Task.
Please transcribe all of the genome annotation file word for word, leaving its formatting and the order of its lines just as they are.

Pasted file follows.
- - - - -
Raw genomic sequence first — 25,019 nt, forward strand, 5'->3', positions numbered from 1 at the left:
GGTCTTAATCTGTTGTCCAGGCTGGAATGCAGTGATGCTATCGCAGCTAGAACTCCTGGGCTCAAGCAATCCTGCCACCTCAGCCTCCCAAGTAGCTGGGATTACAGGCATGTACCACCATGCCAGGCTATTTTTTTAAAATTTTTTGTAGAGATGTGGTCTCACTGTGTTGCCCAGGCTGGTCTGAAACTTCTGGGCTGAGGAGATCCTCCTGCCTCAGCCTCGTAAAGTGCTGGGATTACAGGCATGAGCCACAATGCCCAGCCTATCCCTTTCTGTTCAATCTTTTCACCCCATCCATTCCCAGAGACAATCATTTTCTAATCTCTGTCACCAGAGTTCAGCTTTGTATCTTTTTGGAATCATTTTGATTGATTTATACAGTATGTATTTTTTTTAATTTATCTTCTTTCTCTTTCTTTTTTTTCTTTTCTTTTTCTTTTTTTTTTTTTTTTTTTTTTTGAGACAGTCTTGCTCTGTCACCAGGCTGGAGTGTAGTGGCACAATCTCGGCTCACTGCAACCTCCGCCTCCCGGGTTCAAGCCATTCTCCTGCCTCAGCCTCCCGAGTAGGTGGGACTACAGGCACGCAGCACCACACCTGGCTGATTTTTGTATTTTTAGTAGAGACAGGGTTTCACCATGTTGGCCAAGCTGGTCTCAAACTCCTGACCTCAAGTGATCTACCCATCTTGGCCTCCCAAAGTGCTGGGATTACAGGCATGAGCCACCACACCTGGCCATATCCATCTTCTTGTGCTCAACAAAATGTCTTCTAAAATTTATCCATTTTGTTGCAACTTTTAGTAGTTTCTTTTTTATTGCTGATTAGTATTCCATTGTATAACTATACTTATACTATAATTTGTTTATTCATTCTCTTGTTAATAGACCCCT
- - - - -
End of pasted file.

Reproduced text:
Raw genomic sequence first — 25,019 nt, forward strand, 5'->3', positions numbered from 1 at the left:
GGTCTTAATCTGTTGTCCAGGCTGGAATGCAGTGATGCTATCGCAGCTAGAACTCCTGGGCTCAAGCAATCCTGCCACCTCAGCCTCCCAAGTAGCTGGGATTACAGGCATGTACCACCATGCCAGGCTATTTTTTTAAAATTTTTTGTAGAGATGTGGTCTCACTGTGTTGCCCAGGCTGGTCTGAAACTTCTGGGCTGAGGAGATCCTCCTGCCTCAGCCTCGTAAAGTGCTGGGATTACAGGCATGAGCCACAATGCCCAGCCTATCCCTTTCTGTTCAATCTTTTCACCCCATCCATTCCCAGAGACAATCATTTTCTAATCTCTGTCACCAGAGTTCAGCTTTGTATCTTTTTGGAATCATTTTGATTGATTTATACAGTATGTATTTTTTTTAATTTATCTTCTTTCTCTTTCTTTTTTTTCTTTTCTTTTTCTTTTTTTTTTTTTTTTTTTTTTTGAGACAGTCTTGCTCTGTCACCAGGCTGGAGTGTAGTGGCACAATCTCGGCTCACTGCAACCTCCGCCTCCCGGGTTCAAGCCATTCTCCTGCCTCAGCCTCCCGAGTAGGTGGGACTACAGGCACGCAGCACCACACCTGGCTGATTTTTGTATTTTTAGTAGAGACAGGGTTTCACCATGTTGGCCAAGCTGGTCTCAAACTCCTGACCTCAAGTGATCTACCCATCTTGGCCTCCCAAAGTGCTGGGATTACAGGCATGAGCCACCACACCTGGCCATATCCATCTTCTTGTGCTCAACAAAATGTCTTCTAAAATTTATCCATTTTGTTGCAACTTTTAGTAGTTTCTTTTTTATTGCTGATTAGTATTCCATTGTATAACTATACTTATACTATAATTTGTTTATTCATTCTCTTGTTAATAGACCCCT